Women aren’t just victims, III: How do you solve a problem like “Giselle”?

By Alicia Mosier Chesser
Copyright 2001, 2017 Alicia Mosier Chesser

(First published on the DI on May 22, 2001, today’s re-publication of this aesthetic tour-de-force — next time someone tells you ballet’s too old-fashioned, throw this one in their face — is sponsored by Nutmeg Conservatory Ballet,  Freespace Dance and and Slippery Rock Dance .)

NEW YORK — Absurd, incoherent, misogynistic, hopelessly outdated: thus do many dance lovers of today describe the story of “Giselle,” written by Vernoy de Saint-Georges, Theophile Gautier, and Jean Coralli, and choreographed in 1841 by Coralli and Jules Perrot. You know how it goes. Act I: Young girl with a love of dancing and a weak heart (or, in the opinion of some dance historians, a bun in the oven) falls for a count disguised as a peasant, who falls for her too but turns out to be engaged to a high-falutin’ prince’s daughter, which revelation sends girl to a frenzied demise. Act II: slightly creepy “ballet blanc” idealization of ghostly virgins, who dance their former fiancees to death in revenge for the fact that they (the virgins) have died before their wedding day. (Or something.) And here’s the worst of it: the girl actually spends the whole second act defending the guy who deceived her and ends up saving him from death-by-exhaustion. Almost every newcomer to dance whom I’ve taken to see “Giselle” has no patience for Act I — all that pantomime! — but the chilling purity of Act II (in which, in today’s productions, there’s very little story left) always leaves them breathless. Is it possible for viewers today — especially, perhaps, for feminist young women — to appreciate “Giselle” as a whole?

That’s really a question about how we look at art. We generally expect art to reflect our political and ethical values, or at least to express the artist’s individual, uncompromising point of view. This approach makes an artifact like “Giselle” very hard to swallow (although, ironically, this approach is just as much a part of our inheritance from the Romantic movement as this ballet is). It may seem an obvious and somewhat banal suggestion, but I’d propose that “Giselle” be taken as the artifact it is — that is, as the embodiment of Romantic values in a fully integrated dance-drama. Taken that way, the ballet can still have two different effects on an audience. It can excite only the most antiquarian sentiments, as American Ballet Theatre’s Ashley Tuttle and Angel Corella showed in their performance last Tuesday at the Metropolitan Opera House. Or, as Julie Kent and Jose Manuel Carreno showed on Thursday, it can shoot us deep into the enduring mysteries of drama, dance, and life on earth.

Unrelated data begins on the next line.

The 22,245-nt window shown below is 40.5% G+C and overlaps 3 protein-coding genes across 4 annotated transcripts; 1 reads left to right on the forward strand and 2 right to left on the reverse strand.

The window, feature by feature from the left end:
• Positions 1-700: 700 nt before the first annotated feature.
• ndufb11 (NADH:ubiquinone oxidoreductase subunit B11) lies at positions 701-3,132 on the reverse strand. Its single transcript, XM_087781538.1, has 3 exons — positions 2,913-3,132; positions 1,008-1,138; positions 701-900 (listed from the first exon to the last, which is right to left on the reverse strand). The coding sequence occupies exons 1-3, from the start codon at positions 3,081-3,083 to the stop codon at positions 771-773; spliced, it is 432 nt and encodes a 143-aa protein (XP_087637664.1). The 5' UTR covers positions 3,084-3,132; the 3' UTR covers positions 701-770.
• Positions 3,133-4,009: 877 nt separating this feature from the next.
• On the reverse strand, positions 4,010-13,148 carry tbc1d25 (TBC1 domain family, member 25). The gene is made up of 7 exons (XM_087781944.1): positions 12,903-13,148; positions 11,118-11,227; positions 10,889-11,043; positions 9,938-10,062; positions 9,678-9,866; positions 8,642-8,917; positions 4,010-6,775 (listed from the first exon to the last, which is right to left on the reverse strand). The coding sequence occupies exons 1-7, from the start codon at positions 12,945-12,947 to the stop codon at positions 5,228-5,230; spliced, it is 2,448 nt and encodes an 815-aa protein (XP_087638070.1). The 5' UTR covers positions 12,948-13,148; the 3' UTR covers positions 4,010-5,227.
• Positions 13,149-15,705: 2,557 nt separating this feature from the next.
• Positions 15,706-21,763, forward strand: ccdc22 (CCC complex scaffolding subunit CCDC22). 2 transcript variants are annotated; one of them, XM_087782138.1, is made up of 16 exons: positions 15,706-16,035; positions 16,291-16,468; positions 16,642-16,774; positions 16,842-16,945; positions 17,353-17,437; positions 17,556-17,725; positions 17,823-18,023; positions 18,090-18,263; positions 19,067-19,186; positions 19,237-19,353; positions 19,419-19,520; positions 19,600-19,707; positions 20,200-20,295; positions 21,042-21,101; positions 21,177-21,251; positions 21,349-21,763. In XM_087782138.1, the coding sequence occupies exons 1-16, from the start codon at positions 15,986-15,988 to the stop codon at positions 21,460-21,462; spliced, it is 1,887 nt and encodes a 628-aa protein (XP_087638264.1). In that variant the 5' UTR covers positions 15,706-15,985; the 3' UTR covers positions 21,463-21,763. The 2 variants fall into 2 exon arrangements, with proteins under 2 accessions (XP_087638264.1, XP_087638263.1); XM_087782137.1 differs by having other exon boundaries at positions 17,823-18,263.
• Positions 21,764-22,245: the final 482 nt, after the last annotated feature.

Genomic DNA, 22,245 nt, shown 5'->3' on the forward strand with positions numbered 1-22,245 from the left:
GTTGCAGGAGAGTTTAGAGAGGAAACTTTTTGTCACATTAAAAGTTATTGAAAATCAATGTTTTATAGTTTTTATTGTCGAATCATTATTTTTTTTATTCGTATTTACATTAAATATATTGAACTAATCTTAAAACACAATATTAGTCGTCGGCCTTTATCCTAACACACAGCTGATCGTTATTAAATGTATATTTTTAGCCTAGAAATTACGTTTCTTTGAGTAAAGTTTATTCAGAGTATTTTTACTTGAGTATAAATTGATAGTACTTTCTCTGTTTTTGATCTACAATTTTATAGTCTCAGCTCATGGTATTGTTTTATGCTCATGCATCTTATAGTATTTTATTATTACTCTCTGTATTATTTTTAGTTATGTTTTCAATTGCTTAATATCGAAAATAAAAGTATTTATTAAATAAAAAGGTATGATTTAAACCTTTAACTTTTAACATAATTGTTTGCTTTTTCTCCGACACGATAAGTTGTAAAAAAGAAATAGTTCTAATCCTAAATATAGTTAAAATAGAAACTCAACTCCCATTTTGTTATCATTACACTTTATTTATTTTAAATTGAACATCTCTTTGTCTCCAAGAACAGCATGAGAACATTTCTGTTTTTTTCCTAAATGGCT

Tuttle’s “Giselle” was a confused girl-child from the start, a little thing whose lack of personality made it easy to see how she could be so taken in by Albrecht. In the Mad Scene at the end of Act I she became an overwrought 12-year-old with quivering arms, grabbing her head and shuddering on the floor. (Much of “Giselle,” it’s true, is ridiculous. Arlene Croce once described the Mad Scene as “an extended absurdity that an incurably cultish sentimentality has elevated to the status of a touchstone.”) For all the meltingly sweet balances and brisk hops on point Tuttle executed in the famous Act I solo, I couldn’t see that this Giselle had anything in her — any fire — that would make her go crazy from betrayal. She projected a sort of mild blankness and nodded her head in the same dumb way every time someone asked her a question. Albrecht would really have been a lout to take in a child like her — except if, as in the case of Corella, he was just as much a kid. When Corella came on at the beginning of Act II with a cape two sizes too big, stepping around “aristocratically” with toes so pointed he could hardly get one foot in front of the other, it was the perfect image of his undercooked interpretation.

With Kent’s Giselle, Albrecht faced a more complex situation. Act I can only make sense if Giselle is a fully fleshed out woman. From the beginning Kent had a mind of her own, a distinctive private life. We saw her imaginary world (centered on the hunter’s cottage, out of which she daydreamed a handsome gentleman emerging); her self-regard and smart self-protectiveness at the advances of the manly, magnetic Carreno; and most of all her sense that love was almost too beautiful for her to bear. In this performance it was Giselle’s love, and her loving nature, that defined her. She took love so seriously that it could literally kill her. In Kent’s lush Act I solo, it was as if love was coming out through her toes. (Love and dancing — and the love of dancing — are magically knotted together in this ballet; it’s a 19th-century instance of meta-narrative.)

Carreno wanted to come into this Giselle’s light; here the high and low of castle and village was transformed. When Kent invited him to join in a little peasant dance, it took him a moment to learn the dance (he’s used to doing the allemande, at court), but he picked it up quickly and thus entered into the heart of Giselle’s world. Kent’s Mad Scene continued the modern sensibility that marked her whole performance. She began to yank the petals from her invisible flower as if bitterly remembering Albrecht’s first deception, when he secretly pulled off the petal that would have said “he loves me not.” You could almost hear her clenching her teeth and saying, damn him, damn him, I love him and he dares to play games with love! Her death is his indictment.

Giselle’s defense of Albrecht in Act II, then, is two things at once: mercy for the sinner (with a little heaping of ashes on his head), and justice for the true love who was true of heart too late. Kent does not interpret Giselle simply. In Act I she is both wily and easily moved, generous and covetous, trusting and proud. Her entrance in Act II is terrifying. Whereas Tuttle appeared to be spun around by the wind in that whirling opening dance, and only took off around the time of her traveling entrechat quatres (making up for her limitations in the meantime with bizarrely elongated phrasing), Kent was wild and wraithlike, spinning out a continued perplexity that might never be resolved.

A big part of that perplexity is caused by the presence of Myrtha, Queen of the Wilis, danced by Michele Wiles on Tuesday and Gillian Murphy on Thursday. Wiles’s Myrtha was chillier (those wide, bone-white shoulders, that forthright presentation, those tall arabesques), Murphy’s more authoritative and more exciting. Murphy brought to the part the dramatic power that is crucial for a coherent Act II. When Kent covered the deeply pensive Carreno at the grave, we saw Murphy trumped for a moment; she bowed slightly as she turned away to come up with another plan to get Albrecht out in the open. Murphy’s Wilis had absolutely no love left (behind her, they had personalities, whereas Wiles’s crew were mere shades). In front of them, Kent’s Giselle stood out all the more. There were a few shaky moments in her deft-as-a-spiderweb solos, but I didn’t care. I was listening, with Carreno, to her otherwordly, very present voice.